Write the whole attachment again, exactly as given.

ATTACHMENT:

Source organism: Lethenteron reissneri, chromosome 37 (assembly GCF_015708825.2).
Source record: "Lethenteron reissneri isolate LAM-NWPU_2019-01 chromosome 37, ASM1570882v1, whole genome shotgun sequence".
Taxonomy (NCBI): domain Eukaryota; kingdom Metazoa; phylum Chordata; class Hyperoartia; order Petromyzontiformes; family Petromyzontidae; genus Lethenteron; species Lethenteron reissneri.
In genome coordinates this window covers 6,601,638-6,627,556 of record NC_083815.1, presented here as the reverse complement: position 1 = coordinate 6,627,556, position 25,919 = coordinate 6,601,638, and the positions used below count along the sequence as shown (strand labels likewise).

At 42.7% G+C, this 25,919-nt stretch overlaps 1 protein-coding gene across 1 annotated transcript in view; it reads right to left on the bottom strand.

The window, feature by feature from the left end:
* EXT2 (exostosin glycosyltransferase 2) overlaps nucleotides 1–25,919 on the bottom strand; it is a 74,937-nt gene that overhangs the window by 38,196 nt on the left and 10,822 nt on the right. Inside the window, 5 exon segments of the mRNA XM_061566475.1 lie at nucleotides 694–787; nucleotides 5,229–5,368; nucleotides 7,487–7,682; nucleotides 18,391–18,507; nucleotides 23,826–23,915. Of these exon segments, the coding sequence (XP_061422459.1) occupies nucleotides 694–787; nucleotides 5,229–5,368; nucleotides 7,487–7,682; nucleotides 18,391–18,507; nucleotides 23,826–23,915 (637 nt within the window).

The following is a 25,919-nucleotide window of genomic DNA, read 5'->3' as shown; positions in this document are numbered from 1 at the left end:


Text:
Source organism: Lethenteron reissneri, chromosome 37 (assembly GCF_015708825.2).
Source record: "Lethenteron reissneri isolate LAM-NWPU_2019-01 chromosome 37, ASM1570882v1, whole genome shotgun sequence".
Taxonomy (NCBI): domain Eukaryota; kingdom Metazoa; phylum Chordata; class Hyperoartia; order Petromyzontiformes; family Petromyzontidae; genus Lethenteron; species Lethenteron reissneri.
In genome coordinates this window covers 6,601,638-6,627,556 of record NC_083815.1, presented here as the reverse complement: position 1 = coordinate 6,627,556, position 25,919 = coordinate 6,601,638, and the positions used below count along the sequence as shown (strand labels likewise).

At 42.7% G+C, this 25,919-nt stretch overlaps 1 protein-coding gene across 1 annotated transcript in view; it reads right to left on the bottom strand.

The window, feature by feature from the left end:
* EXT2 (exostosin glycosyltransferase 2) overlaps nucleotides 1–25,919 on the bottom strand; it is a 74,937-nt gene that overhangs the window by 38,196 nt on the left and 10,822 nt on the right. Inside the window, 5 exon segments of the mRNA XM_061566475.1 lie at nucleotides 694–787; nucleotides 5,229–5,368; nucleotides 7,487–7,682; nucleotides 18,391–18,507; nucleotides 23,826–23,915. Of these exon segments, the coding sequence (XP_061422459.1) occupies nucleotides 694–787; nucleotides 5,229–5,368; nucleotides 7,487–7,682; nucleotides 18,391–18,507; nucleotides 23,826–23,915 (637 nt within the window).

The following is a 25,919-nucleotide window of genomic DNA, read 5'->3' as shown; positions in this document are numbered from 1 at the left end: